“My theory as an artist is that it’s not what you look at; it’s what you see,” Friedman said. “I start with an idea, and it’s not that important for me to make it that obvious to the viewer, because people will see things I never saw or intended. I want to get a response, but I don’t want to control the response.”
The Book contains no page numbers, and the photographs are not named or captioned because Friedman didn’t want it to have a beginning, middle, or end. “You could pick it up, meditate on four images, and then close it — and five days later, pick it up again and see something completely different,” he said.
Some collages are flat and others more sculptural. Visible words act as texture and pattern rather than
content, though how much people care to read is up to them, and the more languages they know, the more meaning they might pick up. There is text in English, Hebrew, German, and Arabic, among other languages. “I wanted it to encompass a lot more than one kind of typography, so that viewers would be able to read something other than ‘Fun with Dick and Jane’ or ‘Donald Trump is a douchebag.’ Most of the stuff that’s in The Book isn’t driven by the remaining words. It was more about the totality of the collage — and the deconstruction — that interested me. I put a book in water, and I thought it would completely dissolve, that the words would wash off. It was rag paper from 1810, but even after sitting in water for 40 minutes, the words stayed intact.”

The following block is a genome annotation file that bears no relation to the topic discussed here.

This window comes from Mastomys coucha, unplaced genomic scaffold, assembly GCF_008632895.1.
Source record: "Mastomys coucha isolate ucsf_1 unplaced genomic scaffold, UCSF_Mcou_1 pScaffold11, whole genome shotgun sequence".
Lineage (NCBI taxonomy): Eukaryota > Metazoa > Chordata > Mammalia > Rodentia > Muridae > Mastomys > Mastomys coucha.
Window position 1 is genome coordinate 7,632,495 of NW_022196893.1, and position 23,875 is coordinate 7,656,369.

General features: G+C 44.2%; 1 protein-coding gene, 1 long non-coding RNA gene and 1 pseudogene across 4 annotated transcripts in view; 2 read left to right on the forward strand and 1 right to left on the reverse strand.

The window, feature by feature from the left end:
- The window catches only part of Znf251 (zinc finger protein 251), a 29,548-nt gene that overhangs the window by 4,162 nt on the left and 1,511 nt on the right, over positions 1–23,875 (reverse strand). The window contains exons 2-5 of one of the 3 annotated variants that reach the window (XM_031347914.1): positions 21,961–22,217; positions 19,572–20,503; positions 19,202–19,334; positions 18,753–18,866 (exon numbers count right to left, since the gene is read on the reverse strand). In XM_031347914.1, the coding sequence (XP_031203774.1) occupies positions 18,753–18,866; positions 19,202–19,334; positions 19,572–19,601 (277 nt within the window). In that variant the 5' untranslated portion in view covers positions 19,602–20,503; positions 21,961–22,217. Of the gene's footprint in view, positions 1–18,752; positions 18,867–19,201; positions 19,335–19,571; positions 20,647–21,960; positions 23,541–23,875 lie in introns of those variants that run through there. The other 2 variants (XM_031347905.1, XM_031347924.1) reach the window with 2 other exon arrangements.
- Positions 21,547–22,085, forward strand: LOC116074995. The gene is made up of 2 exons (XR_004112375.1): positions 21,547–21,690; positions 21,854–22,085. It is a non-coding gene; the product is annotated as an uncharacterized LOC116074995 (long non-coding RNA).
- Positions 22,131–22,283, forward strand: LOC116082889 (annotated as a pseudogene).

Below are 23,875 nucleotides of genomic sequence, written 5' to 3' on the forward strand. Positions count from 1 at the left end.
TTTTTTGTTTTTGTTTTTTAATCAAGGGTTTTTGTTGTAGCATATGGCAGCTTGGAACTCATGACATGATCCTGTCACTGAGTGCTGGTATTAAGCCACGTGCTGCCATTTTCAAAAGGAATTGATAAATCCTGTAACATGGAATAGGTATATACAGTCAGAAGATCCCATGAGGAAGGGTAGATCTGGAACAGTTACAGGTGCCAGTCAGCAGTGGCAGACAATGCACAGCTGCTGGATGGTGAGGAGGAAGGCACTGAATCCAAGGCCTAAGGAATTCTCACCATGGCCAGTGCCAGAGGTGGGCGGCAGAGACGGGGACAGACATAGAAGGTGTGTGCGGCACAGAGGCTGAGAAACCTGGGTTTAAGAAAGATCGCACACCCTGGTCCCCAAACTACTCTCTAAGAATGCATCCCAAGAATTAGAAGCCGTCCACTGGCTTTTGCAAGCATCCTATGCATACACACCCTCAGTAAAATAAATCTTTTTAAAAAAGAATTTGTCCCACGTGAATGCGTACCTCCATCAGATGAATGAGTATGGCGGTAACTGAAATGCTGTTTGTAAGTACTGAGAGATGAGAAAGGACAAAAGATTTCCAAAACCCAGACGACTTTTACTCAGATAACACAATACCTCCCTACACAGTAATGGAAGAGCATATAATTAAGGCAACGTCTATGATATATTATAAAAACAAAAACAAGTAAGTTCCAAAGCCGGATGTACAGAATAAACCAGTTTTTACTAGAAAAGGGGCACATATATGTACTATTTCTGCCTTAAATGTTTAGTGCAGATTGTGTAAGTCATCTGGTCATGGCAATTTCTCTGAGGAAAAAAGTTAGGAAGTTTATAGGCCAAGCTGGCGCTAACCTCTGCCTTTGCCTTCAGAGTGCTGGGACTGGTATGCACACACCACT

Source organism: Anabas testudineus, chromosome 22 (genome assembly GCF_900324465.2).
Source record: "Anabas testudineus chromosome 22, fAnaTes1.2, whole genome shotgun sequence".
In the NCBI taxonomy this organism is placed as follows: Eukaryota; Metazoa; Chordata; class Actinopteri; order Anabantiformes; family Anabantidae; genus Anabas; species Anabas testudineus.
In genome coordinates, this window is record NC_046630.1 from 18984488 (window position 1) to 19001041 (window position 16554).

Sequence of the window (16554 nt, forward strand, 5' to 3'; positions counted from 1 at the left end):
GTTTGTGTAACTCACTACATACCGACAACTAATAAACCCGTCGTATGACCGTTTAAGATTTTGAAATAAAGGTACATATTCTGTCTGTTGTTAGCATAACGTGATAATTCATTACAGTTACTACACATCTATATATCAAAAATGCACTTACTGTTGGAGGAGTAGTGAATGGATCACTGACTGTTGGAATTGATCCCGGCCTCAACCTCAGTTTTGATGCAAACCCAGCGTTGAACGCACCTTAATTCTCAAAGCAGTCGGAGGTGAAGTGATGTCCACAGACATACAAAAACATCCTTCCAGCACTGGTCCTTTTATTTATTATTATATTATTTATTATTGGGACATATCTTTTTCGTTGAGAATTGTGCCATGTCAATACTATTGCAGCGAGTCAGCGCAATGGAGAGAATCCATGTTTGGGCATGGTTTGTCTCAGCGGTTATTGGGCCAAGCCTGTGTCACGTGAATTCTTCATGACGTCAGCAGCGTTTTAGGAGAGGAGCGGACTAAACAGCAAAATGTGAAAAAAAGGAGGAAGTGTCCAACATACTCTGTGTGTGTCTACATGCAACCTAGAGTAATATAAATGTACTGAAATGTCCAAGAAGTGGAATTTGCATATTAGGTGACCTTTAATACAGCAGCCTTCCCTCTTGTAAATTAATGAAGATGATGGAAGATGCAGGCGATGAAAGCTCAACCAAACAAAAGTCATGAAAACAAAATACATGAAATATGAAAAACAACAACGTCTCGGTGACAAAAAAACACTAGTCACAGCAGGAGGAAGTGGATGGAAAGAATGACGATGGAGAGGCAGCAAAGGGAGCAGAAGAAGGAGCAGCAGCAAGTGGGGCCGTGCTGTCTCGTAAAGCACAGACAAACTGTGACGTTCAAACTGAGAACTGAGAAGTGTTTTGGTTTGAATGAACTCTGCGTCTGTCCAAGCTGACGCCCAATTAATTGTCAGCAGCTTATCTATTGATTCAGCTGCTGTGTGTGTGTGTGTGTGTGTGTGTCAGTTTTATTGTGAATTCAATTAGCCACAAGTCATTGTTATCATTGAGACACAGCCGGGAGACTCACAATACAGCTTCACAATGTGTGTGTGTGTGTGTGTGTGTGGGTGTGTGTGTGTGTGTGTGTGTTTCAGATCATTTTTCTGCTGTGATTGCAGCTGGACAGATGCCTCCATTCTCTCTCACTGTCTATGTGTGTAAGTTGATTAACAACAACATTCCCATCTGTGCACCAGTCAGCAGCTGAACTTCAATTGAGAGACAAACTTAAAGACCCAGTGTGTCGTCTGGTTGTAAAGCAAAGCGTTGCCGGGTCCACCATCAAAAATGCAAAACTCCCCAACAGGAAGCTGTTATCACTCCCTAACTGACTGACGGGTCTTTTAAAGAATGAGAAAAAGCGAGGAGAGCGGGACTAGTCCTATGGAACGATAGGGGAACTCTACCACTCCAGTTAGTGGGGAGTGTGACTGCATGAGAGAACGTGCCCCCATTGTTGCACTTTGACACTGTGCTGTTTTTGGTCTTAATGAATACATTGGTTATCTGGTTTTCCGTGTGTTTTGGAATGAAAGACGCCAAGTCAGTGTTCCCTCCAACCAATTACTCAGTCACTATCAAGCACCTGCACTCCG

In this work, books immersed in water are followed by a book entangled in barbed wire and a book screwed shut, both gunmetal gray. On the opposite page, books are on fire. Within the flames, the books seem to be stacked like a cross. A partially burnt book is next; its edges, that same hard pewter as the barbed wire, look like fabric. In some photographs, Friedman has lit the sculptural collages from within or underneath, turning books into abstract cities of softening layers, portals, and pathways.
Friedman said that books have a life cycle parallel to that found in nature. “We’re all on that life cycle. We decompose at different times. I love the idea that your boyfriend wrote you a love note and gave you a daisy, and you stuck the letter in a book and crushed the daisy in a book, and then 10 years later you can pull the thing out, and it’s all still there — the memory, and the scent of the flower. We don’t have that in the digital, electronic age. What’s going to happen later with historians? Are they going to dig up old email files? We’re not teaching cursive handwriting anymore. Our communication is changing.”
In her essay, Gage writes of asking children at the Newberry Library what they think a book is. At first the children laugh, because the answer seems obvious, but soon they realize “book” has many meanings. It’s the text of a novel that may be reproduced many times in many editions; it is also a single copy of one of those iterations. It can be an illuminated manuscript, words on a scroll, or drawings, and it often contains more than what was originally printed because people write in margins and on endpapers and put ribbons or other mementos between pages. “Books, I tell my students, are objects with stories both overt and secret,” she writes. “We read books, touch them, smell them (not always a good idea) — in short, we ask books to tell us their stories. We are transformed by the books that have altered our own culture, our own lives.”
“The Book” by Julius Friedman is available from Old Stone Press.